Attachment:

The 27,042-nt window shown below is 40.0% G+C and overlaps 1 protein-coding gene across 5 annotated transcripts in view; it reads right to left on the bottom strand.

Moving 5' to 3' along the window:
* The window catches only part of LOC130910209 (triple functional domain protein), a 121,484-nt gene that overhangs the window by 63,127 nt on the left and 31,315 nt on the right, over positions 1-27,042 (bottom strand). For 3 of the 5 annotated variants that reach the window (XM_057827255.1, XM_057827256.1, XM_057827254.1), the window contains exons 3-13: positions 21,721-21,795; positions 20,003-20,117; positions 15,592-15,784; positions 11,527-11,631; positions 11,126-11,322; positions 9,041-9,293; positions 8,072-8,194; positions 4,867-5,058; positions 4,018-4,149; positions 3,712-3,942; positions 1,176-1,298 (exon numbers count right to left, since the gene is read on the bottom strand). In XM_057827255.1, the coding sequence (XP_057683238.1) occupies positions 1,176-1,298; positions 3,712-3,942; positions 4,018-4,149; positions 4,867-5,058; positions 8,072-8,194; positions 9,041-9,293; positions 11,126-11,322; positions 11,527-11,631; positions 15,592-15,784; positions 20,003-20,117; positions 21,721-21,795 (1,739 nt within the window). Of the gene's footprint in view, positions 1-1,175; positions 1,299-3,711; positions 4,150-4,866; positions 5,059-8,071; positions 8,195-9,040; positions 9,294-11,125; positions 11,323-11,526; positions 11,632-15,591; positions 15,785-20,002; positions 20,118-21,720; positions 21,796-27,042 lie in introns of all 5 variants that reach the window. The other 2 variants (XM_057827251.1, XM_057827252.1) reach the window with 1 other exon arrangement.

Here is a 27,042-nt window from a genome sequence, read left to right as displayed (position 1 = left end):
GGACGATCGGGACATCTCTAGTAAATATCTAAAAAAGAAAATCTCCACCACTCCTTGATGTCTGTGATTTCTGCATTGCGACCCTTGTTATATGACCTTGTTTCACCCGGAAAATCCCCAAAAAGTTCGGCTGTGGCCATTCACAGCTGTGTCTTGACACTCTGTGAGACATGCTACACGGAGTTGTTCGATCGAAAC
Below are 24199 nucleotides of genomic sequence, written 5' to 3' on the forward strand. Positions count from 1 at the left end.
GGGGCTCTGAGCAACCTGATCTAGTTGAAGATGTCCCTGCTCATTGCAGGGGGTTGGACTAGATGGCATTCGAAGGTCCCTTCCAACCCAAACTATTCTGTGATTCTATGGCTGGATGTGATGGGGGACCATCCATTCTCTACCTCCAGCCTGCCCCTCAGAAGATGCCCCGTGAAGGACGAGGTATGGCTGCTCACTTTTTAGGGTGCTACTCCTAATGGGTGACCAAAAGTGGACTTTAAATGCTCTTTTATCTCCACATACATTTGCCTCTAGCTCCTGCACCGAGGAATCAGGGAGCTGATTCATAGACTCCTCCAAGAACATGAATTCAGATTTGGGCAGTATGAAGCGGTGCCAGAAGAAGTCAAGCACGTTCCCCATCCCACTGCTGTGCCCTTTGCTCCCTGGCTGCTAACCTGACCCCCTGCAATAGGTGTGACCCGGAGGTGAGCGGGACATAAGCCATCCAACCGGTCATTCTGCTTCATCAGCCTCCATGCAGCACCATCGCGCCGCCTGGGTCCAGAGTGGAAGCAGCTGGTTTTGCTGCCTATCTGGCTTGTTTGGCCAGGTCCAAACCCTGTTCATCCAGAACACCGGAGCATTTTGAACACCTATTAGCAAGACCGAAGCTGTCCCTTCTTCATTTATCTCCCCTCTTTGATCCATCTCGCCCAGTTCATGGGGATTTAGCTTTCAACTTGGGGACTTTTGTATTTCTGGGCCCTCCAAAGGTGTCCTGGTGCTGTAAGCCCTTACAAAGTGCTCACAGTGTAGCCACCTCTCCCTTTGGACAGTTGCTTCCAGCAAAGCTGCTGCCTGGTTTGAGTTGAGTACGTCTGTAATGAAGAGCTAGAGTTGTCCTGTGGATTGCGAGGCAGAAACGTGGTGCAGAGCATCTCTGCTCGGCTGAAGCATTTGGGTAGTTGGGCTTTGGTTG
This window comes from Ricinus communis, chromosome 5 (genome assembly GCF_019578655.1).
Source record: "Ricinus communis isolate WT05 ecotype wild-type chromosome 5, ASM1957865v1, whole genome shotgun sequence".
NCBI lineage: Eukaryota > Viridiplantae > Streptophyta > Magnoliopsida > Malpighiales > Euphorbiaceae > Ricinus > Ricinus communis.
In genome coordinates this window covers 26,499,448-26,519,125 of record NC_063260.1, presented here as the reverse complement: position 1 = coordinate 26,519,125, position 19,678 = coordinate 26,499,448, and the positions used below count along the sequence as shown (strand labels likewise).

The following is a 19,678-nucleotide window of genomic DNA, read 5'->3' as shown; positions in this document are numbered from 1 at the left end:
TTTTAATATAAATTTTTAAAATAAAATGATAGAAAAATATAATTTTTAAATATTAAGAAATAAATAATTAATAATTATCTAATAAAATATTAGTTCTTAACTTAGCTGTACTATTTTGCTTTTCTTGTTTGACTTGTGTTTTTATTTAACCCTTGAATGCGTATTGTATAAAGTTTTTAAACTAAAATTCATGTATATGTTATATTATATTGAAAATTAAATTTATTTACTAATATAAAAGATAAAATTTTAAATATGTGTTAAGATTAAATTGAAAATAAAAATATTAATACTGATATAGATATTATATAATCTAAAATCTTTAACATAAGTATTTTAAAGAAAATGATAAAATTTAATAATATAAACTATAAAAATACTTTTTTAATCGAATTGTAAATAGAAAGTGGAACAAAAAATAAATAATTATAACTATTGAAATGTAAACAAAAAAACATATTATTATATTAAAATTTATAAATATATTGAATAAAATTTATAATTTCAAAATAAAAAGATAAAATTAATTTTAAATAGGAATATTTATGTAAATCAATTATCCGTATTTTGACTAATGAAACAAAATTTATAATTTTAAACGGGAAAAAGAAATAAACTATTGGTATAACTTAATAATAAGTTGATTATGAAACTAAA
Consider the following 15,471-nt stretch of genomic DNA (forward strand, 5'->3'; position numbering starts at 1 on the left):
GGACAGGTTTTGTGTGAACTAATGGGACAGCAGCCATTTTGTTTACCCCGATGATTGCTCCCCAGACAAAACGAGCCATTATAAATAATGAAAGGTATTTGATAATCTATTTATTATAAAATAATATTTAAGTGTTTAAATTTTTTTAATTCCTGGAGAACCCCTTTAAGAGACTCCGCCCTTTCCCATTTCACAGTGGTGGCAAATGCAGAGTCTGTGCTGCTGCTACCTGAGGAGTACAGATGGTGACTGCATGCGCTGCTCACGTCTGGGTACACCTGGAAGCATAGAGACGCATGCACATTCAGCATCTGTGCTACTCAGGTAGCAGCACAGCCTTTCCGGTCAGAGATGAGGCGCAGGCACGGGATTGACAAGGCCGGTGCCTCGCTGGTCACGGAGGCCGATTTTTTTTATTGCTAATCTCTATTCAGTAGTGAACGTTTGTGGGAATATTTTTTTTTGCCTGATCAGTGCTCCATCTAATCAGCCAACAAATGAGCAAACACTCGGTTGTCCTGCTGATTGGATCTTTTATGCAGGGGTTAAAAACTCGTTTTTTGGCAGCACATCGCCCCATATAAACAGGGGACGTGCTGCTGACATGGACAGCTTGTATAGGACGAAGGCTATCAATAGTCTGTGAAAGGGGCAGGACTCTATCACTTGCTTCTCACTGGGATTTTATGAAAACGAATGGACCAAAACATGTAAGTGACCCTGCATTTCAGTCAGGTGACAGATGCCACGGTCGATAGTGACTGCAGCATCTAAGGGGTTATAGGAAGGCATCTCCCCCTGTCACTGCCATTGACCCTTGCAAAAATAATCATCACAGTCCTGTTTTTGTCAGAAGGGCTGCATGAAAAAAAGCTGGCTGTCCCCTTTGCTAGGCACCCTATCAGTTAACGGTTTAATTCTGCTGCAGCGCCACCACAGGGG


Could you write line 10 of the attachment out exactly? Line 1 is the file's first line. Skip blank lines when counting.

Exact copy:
NCBI lineage: Eukaryota > Viridiplantae > Streptophyta > Magnoliopsida > Malpighiales > Euphorbiaceae > Ricinus > Ricinus communis.